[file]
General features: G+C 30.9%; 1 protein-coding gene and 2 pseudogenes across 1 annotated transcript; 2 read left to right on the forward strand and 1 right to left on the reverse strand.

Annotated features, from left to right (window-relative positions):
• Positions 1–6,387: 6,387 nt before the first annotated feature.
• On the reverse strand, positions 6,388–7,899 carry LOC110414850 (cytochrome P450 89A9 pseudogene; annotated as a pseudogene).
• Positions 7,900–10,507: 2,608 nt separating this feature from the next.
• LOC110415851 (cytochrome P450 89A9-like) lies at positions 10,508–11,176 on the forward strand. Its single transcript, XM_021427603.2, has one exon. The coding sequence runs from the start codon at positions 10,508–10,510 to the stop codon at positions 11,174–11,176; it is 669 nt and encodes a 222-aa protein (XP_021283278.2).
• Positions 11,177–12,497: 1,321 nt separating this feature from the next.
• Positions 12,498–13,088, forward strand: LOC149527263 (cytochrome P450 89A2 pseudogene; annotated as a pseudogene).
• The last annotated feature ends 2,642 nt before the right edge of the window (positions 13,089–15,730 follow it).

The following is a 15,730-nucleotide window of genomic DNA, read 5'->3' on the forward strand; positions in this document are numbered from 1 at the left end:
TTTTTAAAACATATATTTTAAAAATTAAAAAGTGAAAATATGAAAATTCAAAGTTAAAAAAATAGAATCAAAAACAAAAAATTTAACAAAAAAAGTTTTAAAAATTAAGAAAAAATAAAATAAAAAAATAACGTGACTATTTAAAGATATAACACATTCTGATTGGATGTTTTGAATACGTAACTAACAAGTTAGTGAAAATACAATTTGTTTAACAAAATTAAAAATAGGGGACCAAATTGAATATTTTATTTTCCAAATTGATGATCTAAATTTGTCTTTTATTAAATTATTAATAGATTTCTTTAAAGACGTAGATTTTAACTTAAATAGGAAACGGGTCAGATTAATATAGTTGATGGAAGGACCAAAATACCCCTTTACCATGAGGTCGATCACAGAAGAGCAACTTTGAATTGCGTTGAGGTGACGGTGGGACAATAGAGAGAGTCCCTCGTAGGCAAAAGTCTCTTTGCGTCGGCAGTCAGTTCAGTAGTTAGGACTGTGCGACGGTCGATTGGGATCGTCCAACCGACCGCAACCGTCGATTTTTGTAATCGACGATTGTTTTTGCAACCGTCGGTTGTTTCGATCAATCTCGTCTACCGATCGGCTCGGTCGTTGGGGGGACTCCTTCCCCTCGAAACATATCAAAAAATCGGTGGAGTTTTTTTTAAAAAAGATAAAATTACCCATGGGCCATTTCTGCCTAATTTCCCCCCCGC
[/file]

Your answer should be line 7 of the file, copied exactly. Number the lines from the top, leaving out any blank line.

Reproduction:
• Positions 11,177–12,497: 1,321 nt separating this feature from the next.